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J Natl Cancer Inst. 1990 Apr 4;82(7):582-8.

Highly specific prediction of antineoplastic drug resistance with an in vitro assay using suprapharmacologic drug exposures.

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  • 1Oncotech, Inc., Irvine, CA 92714.

Abstract

Bayes' theorem has been used to describe the relationship between the accuracy of a predictive test (posttest probability) and the overall incidence of what is being tested (pretest probability). Bayes' theorem indicates that laboratory assays will be accurate in the prediction of clinical drug resistance in tumors with high overall response rates (e.g., previously untreated breast cancer) only when the assays are extremely (greater than 98%) specific for drug resistance. We developed a highly specific drug-resistance assay in which human tumor colonies were cultured in soft agar and drugs were tested at high concentrations for long exposure times. Coefficients for concentration x time exceeded those reported in contemporaneous studies by about 100-fold. We reviewed 450 correlations between assay results and clinical response over an 8-year period. Results were analyzed by subsets, including different tumor histologies, single agents, and drug combinations. Extreme drug resistance (an assay result greater than or equal to SD below the median) was identified with greater than 99% specificity. Only one of 127 patients with tumors showing extreme drug resistance responded to chemotherapy. This negligible posttest probability of response was independent of pretest (expected) probability of response. Once this population of patients with tumors showing extreme drug resistance had been identified, posttest response probabilities for the remaining cohorts of patients varied according to both assay results and pretest response probabilities, precisely according to predictions based on Bayes' theorem. This finding allowed the construction of a nomogram for determining assay-predicted probability of response.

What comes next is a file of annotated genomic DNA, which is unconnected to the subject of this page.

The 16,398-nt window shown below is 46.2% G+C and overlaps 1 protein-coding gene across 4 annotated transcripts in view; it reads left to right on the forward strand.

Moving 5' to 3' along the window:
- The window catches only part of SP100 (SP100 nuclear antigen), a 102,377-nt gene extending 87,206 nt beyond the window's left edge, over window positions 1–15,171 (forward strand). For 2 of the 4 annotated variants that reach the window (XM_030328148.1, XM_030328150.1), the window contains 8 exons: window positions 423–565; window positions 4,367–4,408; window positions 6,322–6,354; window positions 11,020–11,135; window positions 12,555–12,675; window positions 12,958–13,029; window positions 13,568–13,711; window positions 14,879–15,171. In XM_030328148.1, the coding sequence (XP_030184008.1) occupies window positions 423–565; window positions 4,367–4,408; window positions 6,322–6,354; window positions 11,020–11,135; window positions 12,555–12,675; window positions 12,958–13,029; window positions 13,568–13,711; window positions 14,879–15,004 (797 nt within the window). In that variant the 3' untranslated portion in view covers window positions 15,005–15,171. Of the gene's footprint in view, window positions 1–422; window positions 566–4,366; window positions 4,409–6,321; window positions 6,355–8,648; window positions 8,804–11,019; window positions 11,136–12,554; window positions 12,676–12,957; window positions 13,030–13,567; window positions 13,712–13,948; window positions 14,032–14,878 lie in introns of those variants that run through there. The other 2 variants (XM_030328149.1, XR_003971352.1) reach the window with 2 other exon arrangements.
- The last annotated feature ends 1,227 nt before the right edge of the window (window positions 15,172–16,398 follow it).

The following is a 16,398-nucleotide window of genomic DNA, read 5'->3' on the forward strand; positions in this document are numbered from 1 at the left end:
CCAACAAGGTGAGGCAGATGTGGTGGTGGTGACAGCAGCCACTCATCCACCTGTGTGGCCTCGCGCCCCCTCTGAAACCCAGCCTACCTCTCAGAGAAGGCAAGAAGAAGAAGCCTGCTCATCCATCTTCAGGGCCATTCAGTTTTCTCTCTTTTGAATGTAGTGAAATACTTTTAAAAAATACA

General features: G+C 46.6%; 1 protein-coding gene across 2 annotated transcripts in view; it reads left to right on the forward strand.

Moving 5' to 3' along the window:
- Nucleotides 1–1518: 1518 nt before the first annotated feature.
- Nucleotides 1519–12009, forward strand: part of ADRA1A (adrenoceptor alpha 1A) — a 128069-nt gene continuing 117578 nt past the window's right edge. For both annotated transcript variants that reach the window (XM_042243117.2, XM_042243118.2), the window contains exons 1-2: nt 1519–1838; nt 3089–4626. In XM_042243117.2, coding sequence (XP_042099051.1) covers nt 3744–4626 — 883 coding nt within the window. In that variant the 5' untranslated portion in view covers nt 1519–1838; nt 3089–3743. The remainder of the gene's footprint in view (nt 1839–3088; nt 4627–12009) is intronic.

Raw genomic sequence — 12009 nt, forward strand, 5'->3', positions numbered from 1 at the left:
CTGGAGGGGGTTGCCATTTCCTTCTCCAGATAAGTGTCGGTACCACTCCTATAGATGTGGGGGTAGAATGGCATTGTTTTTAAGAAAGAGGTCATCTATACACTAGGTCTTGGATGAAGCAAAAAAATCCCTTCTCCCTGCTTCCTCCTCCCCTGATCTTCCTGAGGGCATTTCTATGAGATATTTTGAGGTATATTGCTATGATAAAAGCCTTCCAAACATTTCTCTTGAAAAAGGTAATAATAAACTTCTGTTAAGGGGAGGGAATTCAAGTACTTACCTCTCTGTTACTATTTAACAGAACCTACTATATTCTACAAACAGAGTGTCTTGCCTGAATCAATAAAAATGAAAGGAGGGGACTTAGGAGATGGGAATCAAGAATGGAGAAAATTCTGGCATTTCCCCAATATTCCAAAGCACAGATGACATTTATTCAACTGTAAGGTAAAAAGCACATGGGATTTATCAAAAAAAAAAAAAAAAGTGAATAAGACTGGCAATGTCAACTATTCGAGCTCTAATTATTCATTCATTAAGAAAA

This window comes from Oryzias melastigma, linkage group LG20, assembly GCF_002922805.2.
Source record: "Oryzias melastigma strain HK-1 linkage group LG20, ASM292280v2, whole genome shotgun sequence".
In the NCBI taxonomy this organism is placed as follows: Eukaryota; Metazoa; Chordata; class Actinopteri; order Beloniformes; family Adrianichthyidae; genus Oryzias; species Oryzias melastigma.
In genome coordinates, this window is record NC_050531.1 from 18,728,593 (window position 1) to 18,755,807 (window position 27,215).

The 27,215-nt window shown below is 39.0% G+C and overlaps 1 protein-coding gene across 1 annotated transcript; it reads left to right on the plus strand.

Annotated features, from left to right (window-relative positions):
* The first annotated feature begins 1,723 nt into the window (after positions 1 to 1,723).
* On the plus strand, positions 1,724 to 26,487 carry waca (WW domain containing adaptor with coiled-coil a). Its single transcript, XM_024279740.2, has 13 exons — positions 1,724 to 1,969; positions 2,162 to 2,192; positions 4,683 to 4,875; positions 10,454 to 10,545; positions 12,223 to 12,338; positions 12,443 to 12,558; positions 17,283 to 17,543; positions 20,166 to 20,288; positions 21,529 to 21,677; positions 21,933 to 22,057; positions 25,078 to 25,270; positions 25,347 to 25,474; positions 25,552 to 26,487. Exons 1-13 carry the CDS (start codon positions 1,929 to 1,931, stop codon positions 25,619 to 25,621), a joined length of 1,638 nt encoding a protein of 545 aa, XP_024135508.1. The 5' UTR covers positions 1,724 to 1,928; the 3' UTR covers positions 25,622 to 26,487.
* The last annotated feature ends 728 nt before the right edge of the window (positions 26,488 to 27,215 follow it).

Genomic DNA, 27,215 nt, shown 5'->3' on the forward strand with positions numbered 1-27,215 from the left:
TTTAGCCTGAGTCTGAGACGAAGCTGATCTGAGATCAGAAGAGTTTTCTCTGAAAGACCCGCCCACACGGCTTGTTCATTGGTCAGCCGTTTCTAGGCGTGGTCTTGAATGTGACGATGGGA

PMID:
2313735
[PubMed - indexed for MEDLINE]
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